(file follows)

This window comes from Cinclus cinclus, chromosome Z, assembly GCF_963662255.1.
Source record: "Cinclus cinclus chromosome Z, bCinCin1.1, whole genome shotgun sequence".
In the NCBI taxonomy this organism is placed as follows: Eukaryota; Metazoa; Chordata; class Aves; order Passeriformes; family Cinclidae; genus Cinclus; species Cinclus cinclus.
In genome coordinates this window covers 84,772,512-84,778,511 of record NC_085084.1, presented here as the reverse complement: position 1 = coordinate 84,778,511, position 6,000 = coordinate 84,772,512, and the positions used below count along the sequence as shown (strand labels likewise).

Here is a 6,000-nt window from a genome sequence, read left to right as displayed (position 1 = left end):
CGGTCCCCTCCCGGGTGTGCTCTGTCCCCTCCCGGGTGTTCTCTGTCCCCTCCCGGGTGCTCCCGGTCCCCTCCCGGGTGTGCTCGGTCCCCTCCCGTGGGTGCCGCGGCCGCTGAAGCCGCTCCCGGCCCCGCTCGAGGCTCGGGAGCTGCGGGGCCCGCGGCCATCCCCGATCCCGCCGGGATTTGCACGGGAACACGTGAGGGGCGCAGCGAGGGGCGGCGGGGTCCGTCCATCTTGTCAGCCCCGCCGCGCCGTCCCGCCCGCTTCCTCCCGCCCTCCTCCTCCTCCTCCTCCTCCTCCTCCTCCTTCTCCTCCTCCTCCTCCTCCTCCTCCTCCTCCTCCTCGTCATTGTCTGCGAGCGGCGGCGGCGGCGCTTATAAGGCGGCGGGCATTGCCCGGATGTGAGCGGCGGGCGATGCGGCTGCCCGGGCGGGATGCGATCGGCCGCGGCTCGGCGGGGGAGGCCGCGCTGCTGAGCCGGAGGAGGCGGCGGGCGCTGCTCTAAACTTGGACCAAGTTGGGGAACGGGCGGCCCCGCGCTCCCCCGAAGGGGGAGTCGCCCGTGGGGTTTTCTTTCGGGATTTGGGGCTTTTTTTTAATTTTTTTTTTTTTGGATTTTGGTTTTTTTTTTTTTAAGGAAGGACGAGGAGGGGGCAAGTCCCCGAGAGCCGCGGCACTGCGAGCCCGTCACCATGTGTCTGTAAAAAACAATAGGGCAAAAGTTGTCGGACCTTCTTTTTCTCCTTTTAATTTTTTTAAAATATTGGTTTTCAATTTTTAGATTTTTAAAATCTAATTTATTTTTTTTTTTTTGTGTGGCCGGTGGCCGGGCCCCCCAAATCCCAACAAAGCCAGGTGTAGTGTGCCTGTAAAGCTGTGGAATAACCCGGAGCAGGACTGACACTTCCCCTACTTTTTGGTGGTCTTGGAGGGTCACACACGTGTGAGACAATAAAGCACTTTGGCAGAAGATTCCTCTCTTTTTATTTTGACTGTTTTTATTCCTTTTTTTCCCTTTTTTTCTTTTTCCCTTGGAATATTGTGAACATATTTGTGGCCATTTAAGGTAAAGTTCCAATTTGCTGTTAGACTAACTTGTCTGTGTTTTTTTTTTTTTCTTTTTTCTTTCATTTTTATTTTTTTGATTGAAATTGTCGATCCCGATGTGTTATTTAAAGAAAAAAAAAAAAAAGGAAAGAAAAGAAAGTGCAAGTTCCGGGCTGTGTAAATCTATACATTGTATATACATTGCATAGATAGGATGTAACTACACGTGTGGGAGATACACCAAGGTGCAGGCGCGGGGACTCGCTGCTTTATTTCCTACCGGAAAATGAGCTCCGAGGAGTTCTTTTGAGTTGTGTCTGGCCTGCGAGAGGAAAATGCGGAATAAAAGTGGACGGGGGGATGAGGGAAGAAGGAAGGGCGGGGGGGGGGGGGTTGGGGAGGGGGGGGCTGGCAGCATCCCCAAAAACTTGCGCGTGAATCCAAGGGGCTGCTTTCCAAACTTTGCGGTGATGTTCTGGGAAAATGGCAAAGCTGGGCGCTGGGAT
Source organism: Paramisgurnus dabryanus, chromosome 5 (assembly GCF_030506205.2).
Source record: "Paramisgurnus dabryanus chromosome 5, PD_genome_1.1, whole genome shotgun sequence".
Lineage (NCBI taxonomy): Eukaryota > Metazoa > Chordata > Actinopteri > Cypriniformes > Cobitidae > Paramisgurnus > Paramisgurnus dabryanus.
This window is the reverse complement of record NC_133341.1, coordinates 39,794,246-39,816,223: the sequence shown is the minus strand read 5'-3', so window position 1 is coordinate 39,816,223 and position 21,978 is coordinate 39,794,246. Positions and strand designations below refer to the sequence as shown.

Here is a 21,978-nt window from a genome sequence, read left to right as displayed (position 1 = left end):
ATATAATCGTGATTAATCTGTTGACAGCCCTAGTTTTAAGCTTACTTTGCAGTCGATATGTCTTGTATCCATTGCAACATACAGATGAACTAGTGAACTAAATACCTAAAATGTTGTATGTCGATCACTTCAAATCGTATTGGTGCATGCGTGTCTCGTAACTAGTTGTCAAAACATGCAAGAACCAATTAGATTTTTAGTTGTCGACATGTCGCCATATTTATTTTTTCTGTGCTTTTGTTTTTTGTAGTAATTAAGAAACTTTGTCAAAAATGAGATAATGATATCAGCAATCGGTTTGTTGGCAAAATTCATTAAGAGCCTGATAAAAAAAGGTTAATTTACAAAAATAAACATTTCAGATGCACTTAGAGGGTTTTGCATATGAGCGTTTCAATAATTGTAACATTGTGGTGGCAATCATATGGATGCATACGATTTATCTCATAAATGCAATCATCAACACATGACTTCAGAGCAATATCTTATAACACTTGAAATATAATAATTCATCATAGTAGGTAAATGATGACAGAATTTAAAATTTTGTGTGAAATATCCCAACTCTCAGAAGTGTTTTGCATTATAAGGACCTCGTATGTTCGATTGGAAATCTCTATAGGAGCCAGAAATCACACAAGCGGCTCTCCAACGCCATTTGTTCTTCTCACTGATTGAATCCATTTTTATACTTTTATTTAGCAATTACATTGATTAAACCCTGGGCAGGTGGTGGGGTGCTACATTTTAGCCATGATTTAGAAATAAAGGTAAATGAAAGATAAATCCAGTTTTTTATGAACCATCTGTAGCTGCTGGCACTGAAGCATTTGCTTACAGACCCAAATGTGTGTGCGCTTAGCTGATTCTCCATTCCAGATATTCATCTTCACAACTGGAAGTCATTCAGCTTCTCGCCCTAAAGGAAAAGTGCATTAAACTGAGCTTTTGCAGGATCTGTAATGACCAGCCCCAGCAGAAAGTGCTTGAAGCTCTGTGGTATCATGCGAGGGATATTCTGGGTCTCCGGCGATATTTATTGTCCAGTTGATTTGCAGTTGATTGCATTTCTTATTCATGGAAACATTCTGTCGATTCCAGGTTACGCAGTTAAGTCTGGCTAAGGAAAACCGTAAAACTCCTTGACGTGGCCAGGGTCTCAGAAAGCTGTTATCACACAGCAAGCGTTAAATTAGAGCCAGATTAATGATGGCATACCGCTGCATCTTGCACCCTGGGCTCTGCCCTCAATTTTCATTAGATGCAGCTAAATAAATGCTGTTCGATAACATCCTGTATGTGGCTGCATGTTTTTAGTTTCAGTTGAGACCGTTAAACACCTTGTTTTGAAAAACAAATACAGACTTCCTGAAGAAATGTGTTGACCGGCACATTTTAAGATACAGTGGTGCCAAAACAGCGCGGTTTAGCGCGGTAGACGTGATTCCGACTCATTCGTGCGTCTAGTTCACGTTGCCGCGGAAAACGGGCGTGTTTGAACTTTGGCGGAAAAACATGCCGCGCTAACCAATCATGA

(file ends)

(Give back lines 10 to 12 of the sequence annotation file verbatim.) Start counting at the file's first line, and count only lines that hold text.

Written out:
This window is the reverse complement of record NC_133341.1, coordinates 39,794,246-39,816,223: the sequence shown is the minus strand read 5'-3', so window position 1 is coordinate 39,816,223 and position 21,978 is coordinate 39,794,246. Positions and strand designations below refer to the sequence as shown.

Here is a 21,978-nt window from a genome sequence, read left to right as displayed (position 1 = left end):
ATATAATCGTGATTAATCTGTTGACAGCCCTAGTTTTAAGCTTACTTTGCAGTCGATATGTCTTGTATCCATTGCAACATACAGATGAACTAGTGAACTAAATACCTAAAATGTTGTATGTCGATCACTTCAAATCGTATTGGTGCATGCGTGTCTCGTAACTAGTTGTCAAAACATGCAAGAACCAATTAGATTTTTAGTTGTCGACATGTCGCCATATTTATTTTTTCTGTGCTTTTGTTTTTTGTAGTAATTAAGAAACTTTGTCAAAAATGAGATAATGATATCAGCAATCGGTTTGTTGGCAAAATTCATTAAGAGCCTGATAAAAAAAGGTTAATTTACAAAAATAAACATTTCAGATGCACTTAGAGGGTTTTGCATATGAGCGTTTCAATAATTGTAACATTGTGGTGGCAATCATATGGATGCATACGATTTATCTCATAAATGCAATCATCAACACATGACTTCAGAGCAATATCTTATAACACTTGAAATATAATAATTCATCATAGTAGGTAAATGATGACAGAATTTAAAATTTTGTGTGAAATATCCCAACTCTCAGAAGTGTTTTGCATTATAAGGACCTCGTATGTTCGATTGGAAATCTCTATAGGAGCCAGAAATCACACAAGCGGCTCTCCAACGCCATTTGTTCTTCTCACTGATTGAATCCATTTTTATACTTTTATTTAGCAATTACATTGATTAAACCCTGGGCAGGTGGTGGGGTGCTACATTTTAGCCATGATTTAGAAATAAAGGTAAATGAAAGATAAATCCAGTTTTTTATGAACCATCTGTAGCTGCTGGCACTGAAGCATTTGCTTACAGACCCAAATGTGTGTGCGCTTAGCTGATTCTCCATTCCAGATATTCATCTTCACAACTGGAAGTCATTCAGCTTCTCGCCCTAAAGGAAAAGTGCATTAAACTGAGCTTTTGCAGGATCTGTAATGACCAGCCCCAGCAGAAAGTGCTTGAAGCTCTGTGGTATCATGCGAGGGATATTCTGGGTCTCCGGCGATATTTATTGTCCAGTTGATTTGCAGTTGATTGCATTTCTTATTCATGGAAACATTCTGTCGATTCCAGGTTACGCAGTTAAGTCTGGCTAAGGAAAACCGTAAAACTCCTTGACGTGGCCAGGGTCTCAGAAAGCTGTTATCACACAGCAAGCGTTAAATTAGAGCCAGATTAATGATGGCATACCGCTGCATCTTGCACCCTGGGCTCTGCCCTCAATTTTCATTAGATGCAGCTAAATAAATGCTGTTCGATAACATCCTGTATGTGGCTGCATGTTTTTAGTTTCAGTTGAGACCGTTAAACACCTTGTTTTGAAAAACAAATACAGACTTCCTGAAGAAATGTGTTGACCGGCACATTTTAAGATACAGTGGTGCCAAAACAGCGCGGTTTAGCGCGGTAGACGTGATTCCGACTCATTCGTGCGTCTAGTTCACGTTGCCGCGGAAAACGGGCGTGTTTGAACTTTGGCGGAAAAACATGCCGCGCTAACCAATCATGA